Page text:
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An anonymous Toronto actress is going to court in Ontario over two alleged sexual assaults she says she experienced at the hands of Harvey Weinstein in 2000. Notably, Disney is a co-defendant in the case. At the time of the alleged incident, Disney owned Miramax, the studio founded by Harvey and Bob Weinstein.
As first reported by the Toronto Sun, the Jane Doe has filed a statement of claim — the first step in launching the lawsuit. With millions in asserted damages arising from her emotional distress, the actress says she was introduced to “serial sexual predator” Weinstein on the set of an unidentified Miramax film. Weinstein allegedly told her she looked like a famous actress.
A day later, the woman says Weinstein’s assistant, Barbara Schneeweiss, called her to tell her Weinstein was impressed after watching initial footage of the film and arranged a breakfast meeting at a local hotel “to discuss her career and potential opportunities with Miramax.”
The woman claims she went alone to the meeting, and after being told it had been moved upstairs, she went to Weinstein’s suite.
According to the statement, “Once alone with Doe, Weinstein announced, ‘I like massages. What do you think about massages?’ Doe said she thought massages were great, but that the subject was not an appropriate one for a business meeting.”
Weinstein chuckled, the statement continues, and gave the woman a tour of the suite.
She says Weinstein then “overpowered her, pushed her onto the bed, and took his penis out of his pants.”
The woman says her skirt was forced down and she was held by her wrists, and that the movie mogul forced oral sex on her.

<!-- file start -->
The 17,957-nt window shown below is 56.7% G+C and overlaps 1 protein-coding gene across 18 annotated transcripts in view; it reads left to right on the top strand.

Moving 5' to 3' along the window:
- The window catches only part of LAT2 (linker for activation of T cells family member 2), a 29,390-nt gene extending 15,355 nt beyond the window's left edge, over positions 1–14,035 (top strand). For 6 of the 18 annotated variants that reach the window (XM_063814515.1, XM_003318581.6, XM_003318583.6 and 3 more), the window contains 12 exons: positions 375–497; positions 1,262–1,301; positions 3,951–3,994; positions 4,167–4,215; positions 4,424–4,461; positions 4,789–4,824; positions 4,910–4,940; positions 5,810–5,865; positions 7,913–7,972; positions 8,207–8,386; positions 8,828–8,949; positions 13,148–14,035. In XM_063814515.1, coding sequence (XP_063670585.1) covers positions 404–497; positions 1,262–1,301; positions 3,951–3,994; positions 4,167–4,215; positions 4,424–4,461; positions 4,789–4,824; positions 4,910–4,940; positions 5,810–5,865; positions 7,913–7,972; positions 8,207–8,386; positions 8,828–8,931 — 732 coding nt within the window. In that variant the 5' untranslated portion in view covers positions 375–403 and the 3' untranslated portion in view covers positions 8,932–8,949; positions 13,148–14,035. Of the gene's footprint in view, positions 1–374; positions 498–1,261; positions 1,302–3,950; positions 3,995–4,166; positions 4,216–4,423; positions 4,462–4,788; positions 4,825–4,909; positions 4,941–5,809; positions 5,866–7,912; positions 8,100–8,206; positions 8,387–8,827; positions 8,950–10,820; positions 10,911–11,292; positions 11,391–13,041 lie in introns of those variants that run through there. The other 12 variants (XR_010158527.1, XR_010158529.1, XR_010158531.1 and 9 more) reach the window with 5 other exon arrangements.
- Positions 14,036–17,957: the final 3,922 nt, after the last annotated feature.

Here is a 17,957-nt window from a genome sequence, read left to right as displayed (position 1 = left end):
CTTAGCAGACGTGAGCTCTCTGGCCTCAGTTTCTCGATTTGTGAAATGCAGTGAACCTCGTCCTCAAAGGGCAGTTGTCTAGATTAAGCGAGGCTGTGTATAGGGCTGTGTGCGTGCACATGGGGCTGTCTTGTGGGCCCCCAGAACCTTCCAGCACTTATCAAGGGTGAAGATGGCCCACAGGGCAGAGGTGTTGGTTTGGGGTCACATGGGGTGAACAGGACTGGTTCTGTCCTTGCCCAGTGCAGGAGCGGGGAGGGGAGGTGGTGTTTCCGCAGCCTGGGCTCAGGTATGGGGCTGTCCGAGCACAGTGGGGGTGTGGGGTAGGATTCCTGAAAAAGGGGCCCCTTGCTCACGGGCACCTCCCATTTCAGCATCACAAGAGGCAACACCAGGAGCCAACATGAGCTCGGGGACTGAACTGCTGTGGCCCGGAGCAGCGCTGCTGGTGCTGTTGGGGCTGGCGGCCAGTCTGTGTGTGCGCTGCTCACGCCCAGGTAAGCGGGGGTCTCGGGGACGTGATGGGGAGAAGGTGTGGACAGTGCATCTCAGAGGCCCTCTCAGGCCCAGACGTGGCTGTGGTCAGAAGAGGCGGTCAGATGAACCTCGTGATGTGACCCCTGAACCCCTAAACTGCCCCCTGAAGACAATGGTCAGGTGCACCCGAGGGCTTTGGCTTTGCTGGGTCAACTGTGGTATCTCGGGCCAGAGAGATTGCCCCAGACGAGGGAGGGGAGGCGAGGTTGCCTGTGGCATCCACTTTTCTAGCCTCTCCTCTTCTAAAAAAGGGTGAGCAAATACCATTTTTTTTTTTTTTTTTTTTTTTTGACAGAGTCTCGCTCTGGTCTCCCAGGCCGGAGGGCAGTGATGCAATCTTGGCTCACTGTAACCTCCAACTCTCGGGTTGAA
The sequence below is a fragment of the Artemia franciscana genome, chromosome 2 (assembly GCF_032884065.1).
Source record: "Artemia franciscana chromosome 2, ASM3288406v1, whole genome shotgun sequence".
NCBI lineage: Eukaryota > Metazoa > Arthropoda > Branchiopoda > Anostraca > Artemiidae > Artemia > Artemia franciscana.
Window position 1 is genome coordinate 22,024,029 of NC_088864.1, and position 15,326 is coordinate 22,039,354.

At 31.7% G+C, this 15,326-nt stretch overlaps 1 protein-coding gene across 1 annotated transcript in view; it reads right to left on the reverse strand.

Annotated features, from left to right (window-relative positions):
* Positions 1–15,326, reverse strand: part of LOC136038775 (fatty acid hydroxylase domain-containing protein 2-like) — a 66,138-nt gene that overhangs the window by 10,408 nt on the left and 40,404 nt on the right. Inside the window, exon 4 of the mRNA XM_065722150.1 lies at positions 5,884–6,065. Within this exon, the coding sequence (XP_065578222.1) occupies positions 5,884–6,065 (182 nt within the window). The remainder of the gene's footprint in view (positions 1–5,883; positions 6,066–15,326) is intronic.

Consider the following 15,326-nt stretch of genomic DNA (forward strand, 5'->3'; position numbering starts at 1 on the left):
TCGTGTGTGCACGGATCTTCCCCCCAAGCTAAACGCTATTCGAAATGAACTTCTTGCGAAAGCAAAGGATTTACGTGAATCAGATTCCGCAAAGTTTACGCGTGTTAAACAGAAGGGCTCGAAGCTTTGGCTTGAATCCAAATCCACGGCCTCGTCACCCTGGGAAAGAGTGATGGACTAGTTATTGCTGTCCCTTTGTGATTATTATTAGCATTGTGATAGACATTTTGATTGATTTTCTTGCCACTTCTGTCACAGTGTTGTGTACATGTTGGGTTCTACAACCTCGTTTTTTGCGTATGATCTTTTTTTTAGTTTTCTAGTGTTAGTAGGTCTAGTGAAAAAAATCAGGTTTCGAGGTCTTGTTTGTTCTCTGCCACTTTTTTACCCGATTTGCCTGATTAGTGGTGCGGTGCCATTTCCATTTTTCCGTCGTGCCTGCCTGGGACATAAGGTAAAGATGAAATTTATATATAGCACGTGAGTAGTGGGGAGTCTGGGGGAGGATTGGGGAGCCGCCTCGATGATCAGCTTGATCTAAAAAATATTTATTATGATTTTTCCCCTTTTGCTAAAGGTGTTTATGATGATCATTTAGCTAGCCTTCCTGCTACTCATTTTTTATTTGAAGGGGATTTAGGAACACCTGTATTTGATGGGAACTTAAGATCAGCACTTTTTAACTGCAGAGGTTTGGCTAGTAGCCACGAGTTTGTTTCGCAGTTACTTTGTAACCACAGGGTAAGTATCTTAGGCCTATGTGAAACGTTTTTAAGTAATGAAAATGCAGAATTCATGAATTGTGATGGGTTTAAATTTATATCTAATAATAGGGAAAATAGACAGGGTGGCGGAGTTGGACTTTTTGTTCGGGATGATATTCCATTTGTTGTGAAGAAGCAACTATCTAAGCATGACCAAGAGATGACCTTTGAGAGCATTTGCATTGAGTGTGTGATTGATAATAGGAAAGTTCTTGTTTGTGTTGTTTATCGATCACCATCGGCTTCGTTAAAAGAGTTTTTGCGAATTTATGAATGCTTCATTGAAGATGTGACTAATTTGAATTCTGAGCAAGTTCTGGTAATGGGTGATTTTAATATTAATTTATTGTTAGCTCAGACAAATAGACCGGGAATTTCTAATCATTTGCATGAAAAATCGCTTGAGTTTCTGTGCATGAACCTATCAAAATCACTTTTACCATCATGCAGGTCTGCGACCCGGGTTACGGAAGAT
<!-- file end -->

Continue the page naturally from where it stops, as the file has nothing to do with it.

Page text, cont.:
She adds that she eventually broke free and escaped and ran into Schneeweiss in the lobby. The assistant “looked down.” The actress says she soon called her agent and reported what had happened.
Weinstein is said to have later insisted there had been a misunderstanding. The woman says she had voicemails insisting she return.
“Doe was fearful that her movie career, which had barely begun, could be destroyed if she did not return to the hotel and give Weinstein a chance to apologize,” states the proposed claim. “She also wanted to confront Weinstein about his conduct. Doe decided to return to the hotel with her agent and friend.”
The woman adds, however, that when she got to the hotel, she agreed to meet him privately again.
“As soon as she did, he threw his weight onto her and tried to stick his tongue down her throat,” according to the statement.
The woman says she was given work in another Miramax film three years later, and that Weinstein continued to “harass” her, although she never met him again.
This is the second civil lawsuit alleging assault against Weinstein since The New York Times and the New Yorker first published their exposés about Weinstein’s conduct over the years. The other is from actress Dominique Huett, who claims in Los Angeles Superior Court that The Weinstein Co. was negligent for enabling the mogul’s behavior. As dozens of women have come forward with their own stories, Harvey Weinstein has denied nonconsensual sexual contact.
Schneeweiss is a co-defendant in the lawsuit. She still works for Weinstein Co. and is an executive who has worked on Project Runway.
As for Disney, a spokesperson responds to the Toronto woman’s claims by saying, “The Weinsteins operated and managed their business with virtual autonomy, and we were unaware of any complaints, lawsuits, or settlements. There is absolutely no legal basis for this claim against The Walt Disney Company and we will defend against it vigorously.”
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